The seller argued that the nothing had been signed as required under the Statute of Frauds.  This law varies form state to state but generally requires certain agreements to be signed.  Using this argument the seller sought dismissal of the claim.
The judge ruled against this dismissal.  Under a state law called the Massachusetts Uniform Electronic Transactions Act (and similar laws exist in other states) and email signature block or even the from portion of the email may constitute a valid electronic signature in cases where the parties are conducting the transaction electronically.  
The judge denied the seller’s motion to dismiss the case opening the door for the court to look at whether the emails can constitute as a binding agreement.
The buyer and seller settled out of court so the question was never brought before a judge.  But this something to consider.  
Agents, here are steps you can take to protect yourself against inadvertently binding your client to a deal.  
Here are two suggestions:
  • Watch what you say in e-mails. If you’re representing the seller, always say that the terms of the deal must be approved by the seller and that negotiations are preliminary until an offer or contract is signed. Conversely, if you are representing the buyer, it’s prudent to push for confirmation that a deal has been reached, to avoid a situation, like the Massachusetts case, in which the seller jumps at a higher offer at the last minute.
  • Use a disclaimer. You can insert a disclaimer in your e-mail signature that looks something like this: “E-mails sent or received shall neither constitute acceptance of conducting transactions via electronic means nor create a binding contract until and unless a written contract is signed by the parties.”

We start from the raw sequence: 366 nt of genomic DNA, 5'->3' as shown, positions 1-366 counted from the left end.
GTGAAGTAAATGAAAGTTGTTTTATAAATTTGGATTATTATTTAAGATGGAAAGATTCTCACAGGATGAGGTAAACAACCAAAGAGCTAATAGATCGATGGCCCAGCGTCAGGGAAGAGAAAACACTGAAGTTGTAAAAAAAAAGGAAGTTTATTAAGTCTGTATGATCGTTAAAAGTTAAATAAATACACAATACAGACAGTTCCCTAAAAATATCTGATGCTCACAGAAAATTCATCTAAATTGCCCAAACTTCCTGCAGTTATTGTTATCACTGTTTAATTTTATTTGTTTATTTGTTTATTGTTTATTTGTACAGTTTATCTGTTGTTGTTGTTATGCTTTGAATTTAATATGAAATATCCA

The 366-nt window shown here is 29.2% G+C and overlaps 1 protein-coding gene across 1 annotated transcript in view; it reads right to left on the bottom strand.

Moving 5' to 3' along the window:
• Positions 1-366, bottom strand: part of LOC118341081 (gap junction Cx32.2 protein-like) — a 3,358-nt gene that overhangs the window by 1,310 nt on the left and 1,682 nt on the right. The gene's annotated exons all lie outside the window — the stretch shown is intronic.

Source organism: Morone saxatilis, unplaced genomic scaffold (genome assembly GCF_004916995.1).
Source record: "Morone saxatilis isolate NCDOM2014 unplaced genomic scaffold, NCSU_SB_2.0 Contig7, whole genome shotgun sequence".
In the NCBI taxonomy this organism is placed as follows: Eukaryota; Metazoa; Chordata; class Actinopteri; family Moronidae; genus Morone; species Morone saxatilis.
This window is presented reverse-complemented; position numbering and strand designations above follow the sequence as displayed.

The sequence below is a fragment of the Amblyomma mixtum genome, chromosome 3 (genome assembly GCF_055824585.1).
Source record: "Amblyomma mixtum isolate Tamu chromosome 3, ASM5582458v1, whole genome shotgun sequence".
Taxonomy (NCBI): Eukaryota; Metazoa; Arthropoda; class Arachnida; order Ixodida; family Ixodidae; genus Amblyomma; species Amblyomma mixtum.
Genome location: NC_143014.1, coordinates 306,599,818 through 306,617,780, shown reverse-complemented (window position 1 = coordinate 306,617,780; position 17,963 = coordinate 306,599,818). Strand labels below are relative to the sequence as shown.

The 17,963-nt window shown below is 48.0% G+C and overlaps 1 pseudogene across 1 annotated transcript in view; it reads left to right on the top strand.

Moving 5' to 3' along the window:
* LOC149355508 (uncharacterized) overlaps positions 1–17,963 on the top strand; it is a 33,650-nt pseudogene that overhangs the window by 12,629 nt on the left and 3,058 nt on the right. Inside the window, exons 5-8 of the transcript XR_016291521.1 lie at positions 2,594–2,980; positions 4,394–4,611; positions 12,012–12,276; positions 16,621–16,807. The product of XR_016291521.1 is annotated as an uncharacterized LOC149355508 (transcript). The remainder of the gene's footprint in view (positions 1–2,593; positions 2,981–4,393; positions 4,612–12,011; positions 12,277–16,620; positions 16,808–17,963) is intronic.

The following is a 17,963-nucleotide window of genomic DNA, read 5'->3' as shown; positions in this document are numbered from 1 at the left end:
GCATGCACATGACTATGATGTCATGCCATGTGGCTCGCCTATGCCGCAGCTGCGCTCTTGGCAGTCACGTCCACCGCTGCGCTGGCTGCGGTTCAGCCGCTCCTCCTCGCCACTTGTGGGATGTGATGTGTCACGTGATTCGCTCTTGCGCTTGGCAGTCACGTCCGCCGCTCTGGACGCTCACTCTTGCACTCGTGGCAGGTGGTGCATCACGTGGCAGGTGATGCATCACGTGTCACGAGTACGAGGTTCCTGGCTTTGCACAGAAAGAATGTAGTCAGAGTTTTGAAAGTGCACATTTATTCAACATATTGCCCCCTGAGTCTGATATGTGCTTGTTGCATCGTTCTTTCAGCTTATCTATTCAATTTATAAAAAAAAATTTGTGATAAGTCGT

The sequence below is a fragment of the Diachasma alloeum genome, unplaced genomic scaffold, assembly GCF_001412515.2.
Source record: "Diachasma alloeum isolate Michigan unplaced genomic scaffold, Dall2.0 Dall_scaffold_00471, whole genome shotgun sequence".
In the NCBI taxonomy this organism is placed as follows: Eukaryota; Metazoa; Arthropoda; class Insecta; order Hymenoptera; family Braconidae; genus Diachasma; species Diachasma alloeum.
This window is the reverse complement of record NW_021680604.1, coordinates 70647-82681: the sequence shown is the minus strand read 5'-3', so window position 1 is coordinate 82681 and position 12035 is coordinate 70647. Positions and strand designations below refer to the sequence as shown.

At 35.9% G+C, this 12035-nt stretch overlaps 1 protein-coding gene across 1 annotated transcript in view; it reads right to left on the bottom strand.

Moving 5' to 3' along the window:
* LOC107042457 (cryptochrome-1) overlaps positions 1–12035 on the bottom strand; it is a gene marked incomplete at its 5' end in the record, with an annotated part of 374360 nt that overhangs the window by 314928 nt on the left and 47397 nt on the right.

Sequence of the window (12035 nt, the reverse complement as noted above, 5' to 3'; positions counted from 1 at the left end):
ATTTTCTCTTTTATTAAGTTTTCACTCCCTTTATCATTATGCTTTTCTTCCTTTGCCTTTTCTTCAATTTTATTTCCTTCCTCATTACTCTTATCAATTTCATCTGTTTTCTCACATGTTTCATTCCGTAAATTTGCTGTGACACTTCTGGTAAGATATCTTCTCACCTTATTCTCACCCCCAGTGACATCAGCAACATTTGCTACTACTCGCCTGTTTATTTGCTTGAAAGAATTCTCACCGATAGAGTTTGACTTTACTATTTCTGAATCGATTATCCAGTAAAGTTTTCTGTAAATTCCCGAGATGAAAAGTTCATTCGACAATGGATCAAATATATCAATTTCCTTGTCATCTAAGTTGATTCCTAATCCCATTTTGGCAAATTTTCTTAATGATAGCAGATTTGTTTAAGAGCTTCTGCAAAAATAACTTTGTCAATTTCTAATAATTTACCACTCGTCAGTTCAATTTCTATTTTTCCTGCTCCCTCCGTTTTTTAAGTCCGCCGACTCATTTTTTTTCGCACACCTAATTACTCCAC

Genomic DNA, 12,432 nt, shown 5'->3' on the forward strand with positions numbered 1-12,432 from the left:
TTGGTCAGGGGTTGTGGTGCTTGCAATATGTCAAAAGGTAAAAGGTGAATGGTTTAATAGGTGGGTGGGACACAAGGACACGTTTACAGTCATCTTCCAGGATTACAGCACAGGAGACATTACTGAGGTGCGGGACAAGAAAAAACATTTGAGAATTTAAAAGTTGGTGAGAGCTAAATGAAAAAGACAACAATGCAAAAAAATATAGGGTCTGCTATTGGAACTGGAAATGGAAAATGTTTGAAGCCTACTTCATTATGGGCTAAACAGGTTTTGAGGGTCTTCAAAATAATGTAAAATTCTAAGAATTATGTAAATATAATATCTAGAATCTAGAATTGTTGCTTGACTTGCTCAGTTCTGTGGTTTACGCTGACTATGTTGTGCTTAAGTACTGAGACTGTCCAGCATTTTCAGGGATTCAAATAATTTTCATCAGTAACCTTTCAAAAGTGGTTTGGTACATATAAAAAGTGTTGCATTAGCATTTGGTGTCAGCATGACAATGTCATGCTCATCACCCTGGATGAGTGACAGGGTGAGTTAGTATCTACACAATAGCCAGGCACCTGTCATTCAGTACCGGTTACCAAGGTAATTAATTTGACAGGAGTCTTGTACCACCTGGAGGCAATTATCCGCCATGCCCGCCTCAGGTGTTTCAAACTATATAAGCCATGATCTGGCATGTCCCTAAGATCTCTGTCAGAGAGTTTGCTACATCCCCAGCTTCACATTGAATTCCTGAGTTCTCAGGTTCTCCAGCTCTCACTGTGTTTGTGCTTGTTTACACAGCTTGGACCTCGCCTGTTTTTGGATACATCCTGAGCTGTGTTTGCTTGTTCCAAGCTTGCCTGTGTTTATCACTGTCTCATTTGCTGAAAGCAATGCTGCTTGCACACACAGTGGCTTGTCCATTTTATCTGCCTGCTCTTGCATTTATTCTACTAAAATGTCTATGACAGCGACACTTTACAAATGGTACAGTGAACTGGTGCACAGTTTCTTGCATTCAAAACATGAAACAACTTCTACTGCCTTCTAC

Watch what you say and remember that emails could become an exhibit in court!
Excerpt from RealtorMag
JANUARY 2013 | BY RICHARD D. VETSTEIN

1031 Exchange – What is it?

What is a 1031?
A 1031 Exchange is a swap of one business or investment asset for another.  Most swaps are taxable as sales, if you come within 1031, you’ll either have no tax or limited tax due to the time of the exchange.  
Let’s break it down to simple terms:  You can change the form of the investment without cashing out or recognizing a capital gain.  This then allows your investment to continue to grow tax deferred.  There is no limit to how many times you do a 1031 – you can roll over the gain from one piece of investment real estate to another to another to another and so forth.
You may have a profit on each swap but you’ll avoid a tax until you actually sell for cash many years later.  
Here comes the tricky part.
Special rules apply when depreciable property is exchanged in a 1031.  It can trigger a gain known as “depreciation recapture” that is taxed as ordinary income.  This is avoided if you swap one property for another.  But if you exchange improved land with a building for unimproved land without a building, the depreciation you’ve previously claimed on the building will be recaptured as ordinary income. 
Make sense?  If you’re still not sure – always contact professional help when you’re doing a 1031 Exchange since things can get a little complicated.
10 Things to Know About A 1031 Exchange
1.  A 1031 Isn’t for Personal Use – it is only for investment and business property.  You can not swap your primary residence for another home.  
2.  BUT Some Personal Property Does Qualify – Most 1031 Exchanges are of real estate.  Some exchanges of personal property can qualify – here is where it is best to contact a professional.
3.  ”Like Kind” is Broad – Like really broad.  Most exchanges must be of “like-kind”.  You can exchange an apartment building for raw land, or a ranch for a strip mall.  
4.  You Can Do A “Delayed” Exchange – Ideally, an exchange is a simple swap of one property for another between two people.  What are the odds of that??!  Small. Very Small.  And for this reason the majority of exchanges are delayed, three party exchanges.  In these delayed exchanged you need a middleman who holds the cash after you “sell” your property and uses it to “buy” the replacement property for you.